03 June 2012

Thai Sticky Rice

Last summer, Nathan and I took a 2-week trip to Thailand to help our dear friends celebrate their wedding. We walked all over and tried new foods and ordered by pointing at market vendors. We ate fried chicken with sweet chili sauce, crispy cucumber slices and sticky rice.
Thai Glutinous Rice
Last night I cooked up some thai sticky rice to go with some sous vide pork belly that Nathan left for me.  Here's how it goes:       Start with thai glutenous rice.  You will see it called "Sweet Rice", but honestly I have no idea why. It doesn't taste sweet.  You can get this at an Asian market for about the same price as any other rice, and I think we picked ours up at Park to Shop in Cleveland's asiatown, but any market will do. (It might be hard to find this at a mainstream grocery, I've seen some Japanese short-grain sticky rice for sushi, etc., but this is different. 
Rice drained after soaking
Next you want to wash the rice. Add some rice to a bowl with cold water, swish it around with your hands until the water is cloudy, and carefully pour the water out. Do this 3 times.  Finish by adding plenty of cool water to the bowl and set a timer for 45-60 minutes to let your rice soak. After the hour of soaking, carefully pour out the water.  This rice looks sort of chalky-white-opaque, rather than an almost translucent cream color of other rices.

Set up a steamer basket on the stove over boiling water. There are more traditional bamboo steamer baskets available at different asian markets that sit over a pot of boiling water and can be used for rice or steamed dumplings, but to be honest I've never actually used one.  For our purposes, a metal steamer that fits in a pot works just fine. (I've also read a technique where a splatter screen is set over the top of a frying pan with boiling water, then a metal bowl set upside down on the screen for steaming.)  Really, any old thing will do.

Soaked rice spread in the steamer
Once the water for the steamer is boiling, dump the rice into the steamer and spread it into an even level and put a lid on, set a timer for 15 minutes.

I was really concerned at first that the rice was going to fall all the way through the holes and into the water boiling below. Now that I've made this twice, the fear is completely gone. I haven't had a single grain fall through. Soaking helps the rice sort of stick together (like wet sand).

Flipping the rice
Once the timer goes off, the rice needs to be turned over. I've used a non-stick silicon spatula in the past with great success. This time, I used a wooden spoon and a metal spatula to just lift under the clump of rice and flip it like a pancake. You won't be able to get all of it flipped perfectly but... well, whatever. Do your best.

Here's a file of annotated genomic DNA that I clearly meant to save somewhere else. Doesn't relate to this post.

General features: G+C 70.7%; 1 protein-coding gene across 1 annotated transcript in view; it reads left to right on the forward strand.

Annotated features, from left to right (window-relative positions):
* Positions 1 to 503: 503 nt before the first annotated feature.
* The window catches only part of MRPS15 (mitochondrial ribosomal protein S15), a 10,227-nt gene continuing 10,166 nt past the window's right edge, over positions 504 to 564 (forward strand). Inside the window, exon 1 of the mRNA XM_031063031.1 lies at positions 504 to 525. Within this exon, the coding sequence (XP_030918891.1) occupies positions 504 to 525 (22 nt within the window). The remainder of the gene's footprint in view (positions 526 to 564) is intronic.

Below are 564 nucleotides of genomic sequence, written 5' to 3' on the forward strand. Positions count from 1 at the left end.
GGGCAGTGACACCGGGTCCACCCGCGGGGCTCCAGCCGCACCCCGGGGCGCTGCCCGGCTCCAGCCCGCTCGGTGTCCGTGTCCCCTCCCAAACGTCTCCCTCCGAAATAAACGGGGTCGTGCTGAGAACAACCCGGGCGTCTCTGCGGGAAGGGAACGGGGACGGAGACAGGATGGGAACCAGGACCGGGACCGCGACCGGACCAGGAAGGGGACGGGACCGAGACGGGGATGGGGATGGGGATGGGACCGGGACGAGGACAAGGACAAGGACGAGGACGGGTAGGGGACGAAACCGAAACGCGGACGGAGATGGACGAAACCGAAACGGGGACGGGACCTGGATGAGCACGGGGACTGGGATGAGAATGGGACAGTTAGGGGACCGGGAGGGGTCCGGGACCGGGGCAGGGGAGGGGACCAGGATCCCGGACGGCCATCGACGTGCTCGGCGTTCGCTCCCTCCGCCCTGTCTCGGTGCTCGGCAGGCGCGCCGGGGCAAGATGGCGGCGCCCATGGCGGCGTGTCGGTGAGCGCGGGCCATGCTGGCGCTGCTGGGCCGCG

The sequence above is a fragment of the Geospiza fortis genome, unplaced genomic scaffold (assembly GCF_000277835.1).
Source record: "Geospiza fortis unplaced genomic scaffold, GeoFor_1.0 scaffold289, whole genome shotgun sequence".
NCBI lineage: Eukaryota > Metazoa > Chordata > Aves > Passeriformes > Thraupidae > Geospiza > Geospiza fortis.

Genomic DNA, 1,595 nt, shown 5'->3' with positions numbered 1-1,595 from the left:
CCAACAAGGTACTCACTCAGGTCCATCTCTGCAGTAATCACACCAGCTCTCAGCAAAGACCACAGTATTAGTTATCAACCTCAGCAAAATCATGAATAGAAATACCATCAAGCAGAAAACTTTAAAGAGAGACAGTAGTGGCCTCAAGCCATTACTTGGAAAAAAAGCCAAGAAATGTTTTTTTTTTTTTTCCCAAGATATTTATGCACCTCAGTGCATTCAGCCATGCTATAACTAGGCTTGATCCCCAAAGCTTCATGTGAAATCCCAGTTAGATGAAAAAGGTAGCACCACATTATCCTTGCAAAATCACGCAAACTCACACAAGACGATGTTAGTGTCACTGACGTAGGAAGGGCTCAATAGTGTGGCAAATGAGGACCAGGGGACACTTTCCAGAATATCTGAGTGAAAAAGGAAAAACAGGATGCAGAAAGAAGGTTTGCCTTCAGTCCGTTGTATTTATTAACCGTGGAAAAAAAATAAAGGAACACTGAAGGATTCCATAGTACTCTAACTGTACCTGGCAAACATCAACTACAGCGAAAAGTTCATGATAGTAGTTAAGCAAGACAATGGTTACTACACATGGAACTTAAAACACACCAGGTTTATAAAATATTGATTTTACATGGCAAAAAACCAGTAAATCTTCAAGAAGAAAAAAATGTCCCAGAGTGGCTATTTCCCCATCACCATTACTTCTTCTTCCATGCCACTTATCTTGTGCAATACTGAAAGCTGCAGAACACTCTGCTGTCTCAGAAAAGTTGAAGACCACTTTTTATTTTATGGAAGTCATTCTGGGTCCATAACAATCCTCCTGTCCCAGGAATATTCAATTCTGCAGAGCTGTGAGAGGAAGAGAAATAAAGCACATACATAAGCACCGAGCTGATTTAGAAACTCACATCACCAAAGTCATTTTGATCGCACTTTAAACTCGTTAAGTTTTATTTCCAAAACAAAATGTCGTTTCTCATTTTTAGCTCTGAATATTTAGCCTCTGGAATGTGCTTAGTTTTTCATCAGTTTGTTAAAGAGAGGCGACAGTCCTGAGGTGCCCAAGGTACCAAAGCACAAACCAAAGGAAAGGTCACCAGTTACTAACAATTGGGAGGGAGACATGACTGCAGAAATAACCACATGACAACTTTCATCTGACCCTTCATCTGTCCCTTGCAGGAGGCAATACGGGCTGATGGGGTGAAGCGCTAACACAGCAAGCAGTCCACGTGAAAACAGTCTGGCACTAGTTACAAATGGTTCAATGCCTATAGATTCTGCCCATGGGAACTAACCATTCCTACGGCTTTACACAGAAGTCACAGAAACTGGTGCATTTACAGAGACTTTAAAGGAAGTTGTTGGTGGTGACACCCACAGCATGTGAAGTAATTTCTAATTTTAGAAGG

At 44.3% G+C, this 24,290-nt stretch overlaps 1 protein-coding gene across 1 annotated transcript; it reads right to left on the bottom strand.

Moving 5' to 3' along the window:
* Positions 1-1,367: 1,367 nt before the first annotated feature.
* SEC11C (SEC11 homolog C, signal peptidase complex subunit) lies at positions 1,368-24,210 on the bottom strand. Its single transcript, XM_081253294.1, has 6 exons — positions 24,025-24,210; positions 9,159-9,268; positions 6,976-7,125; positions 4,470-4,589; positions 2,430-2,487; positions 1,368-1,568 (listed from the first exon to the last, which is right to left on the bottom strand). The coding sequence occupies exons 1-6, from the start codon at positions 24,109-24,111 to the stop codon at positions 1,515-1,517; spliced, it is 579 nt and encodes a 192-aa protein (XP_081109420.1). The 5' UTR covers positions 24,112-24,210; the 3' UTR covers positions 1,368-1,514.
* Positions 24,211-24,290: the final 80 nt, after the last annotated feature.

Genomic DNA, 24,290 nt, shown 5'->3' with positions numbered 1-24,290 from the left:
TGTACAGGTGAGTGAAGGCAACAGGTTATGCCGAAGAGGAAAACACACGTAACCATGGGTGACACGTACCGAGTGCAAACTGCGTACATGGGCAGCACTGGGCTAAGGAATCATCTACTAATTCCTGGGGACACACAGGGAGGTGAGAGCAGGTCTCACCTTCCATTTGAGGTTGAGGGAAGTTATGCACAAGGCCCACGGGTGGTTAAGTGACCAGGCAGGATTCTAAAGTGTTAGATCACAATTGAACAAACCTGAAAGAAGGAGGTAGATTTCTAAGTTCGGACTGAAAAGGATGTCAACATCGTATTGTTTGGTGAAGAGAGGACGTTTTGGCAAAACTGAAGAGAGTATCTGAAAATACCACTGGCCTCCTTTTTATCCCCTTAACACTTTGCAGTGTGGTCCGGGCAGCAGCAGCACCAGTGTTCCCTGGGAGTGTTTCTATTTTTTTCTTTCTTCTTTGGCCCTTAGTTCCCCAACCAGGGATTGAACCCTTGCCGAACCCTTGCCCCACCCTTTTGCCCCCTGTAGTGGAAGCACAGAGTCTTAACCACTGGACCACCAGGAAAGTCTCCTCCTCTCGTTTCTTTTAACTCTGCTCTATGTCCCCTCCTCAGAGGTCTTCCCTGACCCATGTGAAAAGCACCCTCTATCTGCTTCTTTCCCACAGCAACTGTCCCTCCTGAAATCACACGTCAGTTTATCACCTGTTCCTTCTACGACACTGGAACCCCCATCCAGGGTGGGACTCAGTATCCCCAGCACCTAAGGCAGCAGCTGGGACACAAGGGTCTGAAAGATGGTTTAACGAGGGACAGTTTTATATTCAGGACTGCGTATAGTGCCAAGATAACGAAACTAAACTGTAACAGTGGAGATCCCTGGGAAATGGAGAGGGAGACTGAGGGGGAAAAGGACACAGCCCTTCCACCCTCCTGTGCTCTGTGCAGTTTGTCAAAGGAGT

Once the rice is flipped, put the lid back on and set the timer for another 10 minutes. You'll want to make sure that that you don't run out of water in your steamer.

When the timer goes off, you're done! Rice is best pushed into a mold to make a shape, or served with steamed bok choy and sous vide pork belly.

My dinner is served!

 Ok, these instructions made it seem really complicated.  Here's a summary:
                1. Rinse the rice in cool water two or three times
                2. Soak the rice in cool water for an hour
                3. Put the rice in a steamer for 15 minutes
                4. Flip the rice over
                5. Steam for 10 more minutes
                6. Eat it with pork belly and bok choy


  1. I'm lazy and cook my glutinous rice in a rice cooker. Usually, I wash and soak it as you did, and then drain the soaking water and add fresh water to just above the level of the rice. Then I push the button to cook. It comes out fairly well, and is easier for me to do than pay attention to how long it is cooking on the stove.

  2. Nice! I always enjoy a lazy way to enjoy good food. (Or, for that matter, an overly complicated and intricate way!)

    I haven't tried to cook this in the rice cooker, but my understanding from discussing it with a few friends and reading the internet (where everything one reads is true) is that the success of a rice cooker is highly dependent based on your particular machine. I am glad that you have one that works.

    Also, my first anonymous comment? My fame is spreading!

    1. oops. didn't mean to be anonymous. that was me. Our rice cooker is the simplest zoshirushi, but Ive done it in my cheap old rice cooker as well.

    2. Ah, good to know.
      Honestly, at this point even knowing that I can make it in my rice cooker I'll probably still steam it. Because I think it's cool.

  3. Omw that looks complicated. Complicatedly delicious.

    1. Not complicated! Wash, soak, steam, eat!!
      Worth it.

  4. I'm so jealous of your dinners this past weekend! I mostly ate junk including a sprint through the north market at closing that yielded ice cream, a chicken leg, and a sausage for dinner.

    1. Jealous is right! I'm jealous of our dinner tonight.... yum, Muslim Fried Chicken!!